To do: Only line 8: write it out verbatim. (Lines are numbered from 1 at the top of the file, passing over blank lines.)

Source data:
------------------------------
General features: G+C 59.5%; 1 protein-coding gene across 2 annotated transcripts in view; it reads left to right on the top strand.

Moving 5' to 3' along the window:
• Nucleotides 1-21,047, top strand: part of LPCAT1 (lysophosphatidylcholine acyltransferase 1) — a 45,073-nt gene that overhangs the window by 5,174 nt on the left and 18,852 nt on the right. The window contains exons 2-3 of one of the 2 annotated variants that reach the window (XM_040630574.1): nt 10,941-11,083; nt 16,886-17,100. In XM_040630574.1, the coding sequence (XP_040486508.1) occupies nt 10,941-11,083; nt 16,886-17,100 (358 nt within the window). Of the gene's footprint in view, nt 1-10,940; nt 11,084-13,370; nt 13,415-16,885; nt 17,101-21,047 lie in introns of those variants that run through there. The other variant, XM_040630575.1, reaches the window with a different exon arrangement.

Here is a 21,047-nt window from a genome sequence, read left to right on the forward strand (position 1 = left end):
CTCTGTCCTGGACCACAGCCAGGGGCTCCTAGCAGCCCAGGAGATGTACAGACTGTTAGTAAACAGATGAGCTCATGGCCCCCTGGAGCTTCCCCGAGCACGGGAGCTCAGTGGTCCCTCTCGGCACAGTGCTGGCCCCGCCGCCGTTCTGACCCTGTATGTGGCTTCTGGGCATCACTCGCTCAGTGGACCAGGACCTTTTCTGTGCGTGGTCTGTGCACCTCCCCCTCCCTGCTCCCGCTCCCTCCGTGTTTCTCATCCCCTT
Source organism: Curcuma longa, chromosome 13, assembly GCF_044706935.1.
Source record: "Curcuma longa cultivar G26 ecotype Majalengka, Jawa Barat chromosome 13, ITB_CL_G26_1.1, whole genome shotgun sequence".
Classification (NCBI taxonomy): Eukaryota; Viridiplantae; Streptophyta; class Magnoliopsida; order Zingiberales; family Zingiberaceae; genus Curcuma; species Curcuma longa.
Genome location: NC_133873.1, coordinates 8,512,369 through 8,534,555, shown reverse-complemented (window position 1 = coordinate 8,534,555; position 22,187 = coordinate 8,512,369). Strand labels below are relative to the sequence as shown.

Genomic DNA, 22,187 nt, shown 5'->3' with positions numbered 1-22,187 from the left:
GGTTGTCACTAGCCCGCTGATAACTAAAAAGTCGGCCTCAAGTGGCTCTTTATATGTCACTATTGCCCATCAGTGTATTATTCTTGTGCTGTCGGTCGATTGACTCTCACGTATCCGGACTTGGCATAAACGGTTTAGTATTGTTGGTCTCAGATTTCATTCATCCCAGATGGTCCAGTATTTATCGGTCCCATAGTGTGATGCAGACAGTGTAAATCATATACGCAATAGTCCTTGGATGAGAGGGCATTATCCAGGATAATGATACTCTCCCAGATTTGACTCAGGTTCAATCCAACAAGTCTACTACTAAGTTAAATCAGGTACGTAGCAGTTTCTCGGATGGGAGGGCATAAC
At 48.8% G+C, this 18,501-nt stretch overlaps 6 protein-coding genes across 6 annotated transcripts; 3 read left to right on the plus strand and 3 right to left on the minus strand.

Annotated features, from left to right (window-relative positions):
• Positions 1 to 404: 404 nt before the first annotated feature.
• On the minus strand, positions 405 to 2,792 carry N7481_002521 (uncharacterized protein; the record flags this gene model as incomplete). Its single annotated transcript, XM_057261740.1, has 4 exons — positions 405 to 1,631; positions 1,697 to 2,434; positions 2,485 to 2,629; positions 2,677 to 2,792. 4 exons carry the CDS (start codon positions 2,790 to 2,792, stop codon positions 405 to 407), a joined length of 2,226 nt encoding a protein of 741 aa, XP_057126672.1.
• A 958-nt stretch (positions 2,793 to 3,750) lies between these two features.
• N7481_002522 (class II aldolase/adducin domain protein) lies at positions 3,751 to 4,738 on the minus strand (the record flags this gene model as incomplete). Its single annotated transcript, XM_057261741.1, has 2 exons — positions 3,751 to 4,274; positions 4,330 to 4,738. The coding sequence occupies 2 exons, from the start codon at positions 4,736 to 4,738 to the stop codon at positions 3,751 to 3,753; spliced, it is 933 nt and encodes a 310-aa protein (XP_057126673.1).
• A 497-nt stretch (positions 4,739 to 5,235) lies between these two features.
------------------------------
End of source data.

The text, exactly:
Classification (NCBI taxonomy): Eukaryota; Viridiplantae; Streptophyta; class Magnoliopsida; order Zingiberales; family Zingiberaceae; genus Curcuma; species Curcuma longa.